A dinged-up Grand Marquis rockets through Mexico City traffic, straddling the white line; two young guys inside, very hyper, have a dog gushing blood in the back seat, and, a couple of car lengths behind, some character in a van sticking a pistol out the window and trying to punch a bullet at them. Amores Perros, the most exciting rival of Crouching Tiger, Hidden Dragon in the recent foreign-film Oscar race, begins at a screaming dead run and maintains one kind of intensity or another over the next two and a half hours.
The Revenant (Fox, Blu-ray, DVD, 4K, Digital HD) has been called a revenge movie, which is true enough. Leonardo DiCaprio is Hugh Glass, a real-life 19th century mountain man and guide whose story inspired legends, books, and at least one previous film (Man in the Wilderness with Richard Harris). Left for dead by a particularly mercenary member (Tom Hardy) of the hunting party he guides through the mountain wilds, against all odds he literally rises from his grave to pull himself from certain death and claws his way back to what passes for civilization for revenge against the man who murdered his son and buried him alive. Vengeance makes for a primal motivation but The Revenant is really a tale of survival: the settling of America as an odyssey of mythic dimensions in an untamed wilderness determined to kill all who fail to respect it.
It’s 1823 in the still unexplored (by white men at least) frontier and an expedition of fur trappers are on the run after being attacked by a local Indian tribe searching for a maiden abducted by white explorers. The assault is swift and brutal and filmmaker Alejandro González Iñárritu sends his camera gliding through it in a rush of fluid long takes, a mix of mesmerized observer and panicked victim. Losing their canoes and most of their supplies in their escape, the few survivors have to hike out through the frozen mountains, where Glass is attacked by a mother grizzly bear protecting her cubs. It’s one of the few digital effects in a film that prides itself on its physical realism but it feels disturbingly authentic thanks to DiCaprio’s intense performance and the naturalism of the CGI bear, clearly based on behavioral observations of wild creatures. It’s like a natural history study let loose in a wilderness drama.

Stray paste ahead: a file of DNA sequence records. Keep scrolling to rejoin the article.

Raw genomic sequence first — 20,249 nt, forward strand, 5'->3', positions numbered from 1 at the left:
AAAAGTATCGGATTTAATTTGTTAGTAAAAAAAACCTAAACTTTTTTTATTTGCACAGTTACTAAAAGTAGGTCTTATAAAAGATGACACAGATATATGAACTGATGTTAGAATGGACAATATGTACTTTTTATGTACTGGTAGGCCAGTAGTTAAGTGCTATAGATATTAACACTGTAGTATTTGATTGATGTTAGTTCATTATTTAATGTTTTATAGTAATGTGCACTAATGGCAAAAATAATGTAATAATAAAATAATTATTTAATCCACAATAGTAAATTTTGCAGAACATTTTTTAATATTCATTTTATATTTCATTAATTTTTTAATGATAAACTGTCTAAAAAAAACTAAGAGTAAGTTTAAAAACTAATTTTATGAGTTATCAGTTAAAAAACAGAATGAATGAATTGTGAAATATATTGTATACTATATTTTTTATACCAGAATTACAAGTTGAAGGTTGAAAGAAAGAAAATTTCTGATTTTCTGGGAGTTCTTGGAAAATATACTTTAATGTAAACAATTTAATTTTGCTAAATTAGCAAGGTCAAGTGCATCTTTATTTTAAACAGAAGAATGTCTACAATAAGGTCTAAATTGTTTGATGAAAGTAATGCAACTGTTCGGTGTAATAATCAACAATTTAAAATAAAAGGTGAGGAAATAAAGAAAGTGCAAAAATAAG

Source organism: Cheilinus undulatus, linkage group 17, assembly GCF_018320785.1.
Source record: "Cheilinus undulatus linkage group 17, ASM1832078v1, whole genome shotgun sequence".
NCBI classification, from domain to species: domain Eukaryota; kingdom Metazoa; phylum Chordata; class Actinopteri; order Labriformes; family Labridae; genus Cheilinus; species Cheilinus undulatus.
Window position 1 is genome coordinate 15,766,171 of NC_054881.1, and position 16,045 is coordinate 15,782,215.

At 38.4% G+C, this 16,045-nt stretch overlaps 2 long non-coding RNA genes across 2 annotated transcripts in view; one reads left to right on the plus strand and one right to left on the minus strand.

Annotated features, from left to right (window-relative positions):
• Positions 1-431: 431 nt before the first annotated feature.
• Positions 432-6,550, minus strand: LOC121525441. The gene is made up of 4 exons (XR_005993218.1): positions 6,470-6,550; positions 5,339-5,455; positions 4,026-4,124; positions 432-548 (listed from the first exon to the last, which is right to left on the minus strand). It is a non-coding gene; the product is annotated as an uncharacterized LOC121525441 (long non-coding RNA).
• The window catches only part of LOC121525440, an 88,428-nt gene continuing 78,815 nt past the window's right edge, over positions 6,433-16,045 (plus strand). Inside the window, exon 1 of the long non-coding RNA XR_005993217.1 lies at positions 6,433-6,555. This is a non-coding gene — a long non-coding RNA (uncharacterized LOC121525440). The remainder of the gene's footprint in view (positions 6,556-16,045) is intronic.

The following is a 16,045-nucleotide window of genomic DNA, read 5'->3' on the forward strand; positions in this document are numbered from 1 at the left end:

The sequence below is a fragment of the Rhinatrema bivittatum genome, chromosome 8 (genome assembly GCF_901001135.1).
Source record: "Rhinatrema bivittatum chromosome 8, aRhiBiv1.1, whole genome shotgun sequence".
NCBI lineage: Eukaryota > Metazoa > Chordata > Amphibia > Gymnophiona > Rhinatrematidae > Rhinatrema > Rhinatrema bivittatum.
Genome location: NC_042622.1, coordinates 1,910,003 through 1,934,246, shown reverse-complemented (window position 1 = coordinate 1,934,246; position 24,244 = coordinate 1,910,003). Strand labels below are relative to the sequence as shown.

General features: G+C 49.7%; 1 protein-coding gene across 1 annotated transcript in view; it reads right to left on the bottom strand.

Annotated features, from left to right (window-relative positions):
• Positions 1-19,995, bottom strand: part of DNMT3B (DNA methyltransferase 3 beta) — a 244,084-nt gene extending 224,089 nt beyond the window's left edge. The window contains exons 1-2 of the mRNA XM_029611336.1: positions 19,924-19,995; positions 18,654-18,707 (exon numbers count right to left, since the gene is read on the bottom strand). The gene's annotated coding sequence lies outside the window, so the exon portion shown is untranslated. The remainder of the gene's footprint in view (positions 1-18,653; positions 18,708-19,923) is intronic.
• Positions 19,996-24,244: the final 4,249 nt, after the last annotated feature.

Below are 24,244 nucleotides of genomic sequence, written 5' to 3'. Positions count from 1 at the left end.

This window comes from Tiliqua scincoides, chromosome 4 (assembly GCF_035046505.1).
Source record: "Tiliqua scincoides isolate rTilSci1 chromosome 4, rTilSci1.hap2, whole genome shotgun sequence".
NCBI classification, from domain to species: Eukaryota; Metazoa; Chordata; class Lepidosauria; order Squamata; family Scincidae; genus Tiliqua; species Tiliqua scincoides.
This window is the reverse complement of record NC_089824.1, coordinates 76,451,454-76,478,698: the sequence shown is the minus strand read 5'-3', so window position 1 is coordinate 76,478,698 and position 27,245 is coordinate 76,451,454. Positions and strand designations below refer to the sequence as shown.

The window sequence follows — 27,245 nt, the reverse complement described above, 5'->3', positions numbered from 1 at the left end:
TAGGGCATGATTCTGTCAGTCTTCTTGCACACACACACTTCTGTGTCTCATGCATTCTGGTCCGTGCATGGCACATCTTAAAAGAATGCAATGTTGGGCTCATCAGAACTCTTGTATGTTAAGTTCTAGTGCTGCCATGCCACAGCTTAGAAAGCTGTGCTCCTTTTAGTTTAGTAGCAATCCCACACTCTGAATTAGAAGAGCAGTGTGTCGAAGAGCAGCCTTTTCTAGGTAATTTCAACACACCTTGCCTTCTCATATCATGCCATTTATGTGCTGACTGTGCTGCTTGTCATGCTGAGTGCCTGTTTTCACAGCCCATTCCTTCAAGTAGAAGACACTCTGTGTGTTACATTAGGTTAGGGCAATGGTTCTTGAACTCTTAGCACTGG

The Revenant is a huge whopping spectacle, the likes of which have rarely been seen since Cecil B. DeMille ordered Charlton Heston to part the Red Sea in The Ten Commandments. It’s unlikely that anybody compared Revenant director Alejandro González Iñárritu to DeMille back in the days of Amores Perros and Babel?; the somber Mexican filmmaker demonstrated little interest in cultivating the gaudier possibilities of cinematic fun, even as his compatriot/friends Alfonso Cuarón and Guillermo del Toro flaunted their showmanship. Iñárritu’s role was to ponder the deep questions of whether misery has a breaking point, and how to measure the weight of the human soul.
2014’s Birdman signaled a change. Exuberant and funny—while still carving out room for lofty ideas, sometimes to the film’s detriment—it showed off a new playfulness in Iñárritu’s approach. (He took home the Best Director Oscar as a reward.) Now comes The Revenant, and while nobody would tag this movie as “fun,” the great Hollywood huckster DeMille would surely approve of its incredible scale. This thing is a lollapalooza.
That’s not me talking. That’s what the great editor (great friend) Dov Hoenig said about Birdman the other day, as his wife Zoe and I were trying to shorten the distance between London and Seattle over the phone.
My enthusiasms you can take with a giant grain of salt. Dov’s you should take very very seriously. The secret in the IMDb listing of his 40+ films, abroad and crucially with Michael Mann, is that it spans movies shot on film (Thief, Manhunter, Last of the Mohicans) and digitally (Heat, Collateral Damage) and he knows the virtues and frailties of both. Never heard Dov — impassioned but also measured and serious — be this swept away before and this seems the time to share his fervor.
What particularly revved me up was seeing Birdman a second time last week. I’d forgotten just what a deckle-edge comedy it is, with all its soulfulness. I think it’s a reflection of my inner Olive Kitteridge that I’ve held fast (for 3 months!) to not just popping in the screener so that my husband could see what I’ve been hyperventilating about, but insisting on a dark quiet theatre, so he could see it as it should be seen, in its full wonder. Worked, too; he has come back to moments from it, again and again.
Even if it doesn’t live up to its festival reviews or its crazy possibilities, Birdmanserves so many heady moments it qualifies as a bona fide happening. The movie begins quietly enough—an actor meditates in his dressing room before a stage rehearsal—but there’s a curveball. The actor is floating in mid-air.
No mention is made of this, nor of the other apparently telekinetic powers that belong to Riggan Thomson (Michael Keaton). A movie star in a career skid since he stopped playing a masked superhero named Birdman back in the ’90s, Thomson is preparing his big comeback. Unless it kills him first.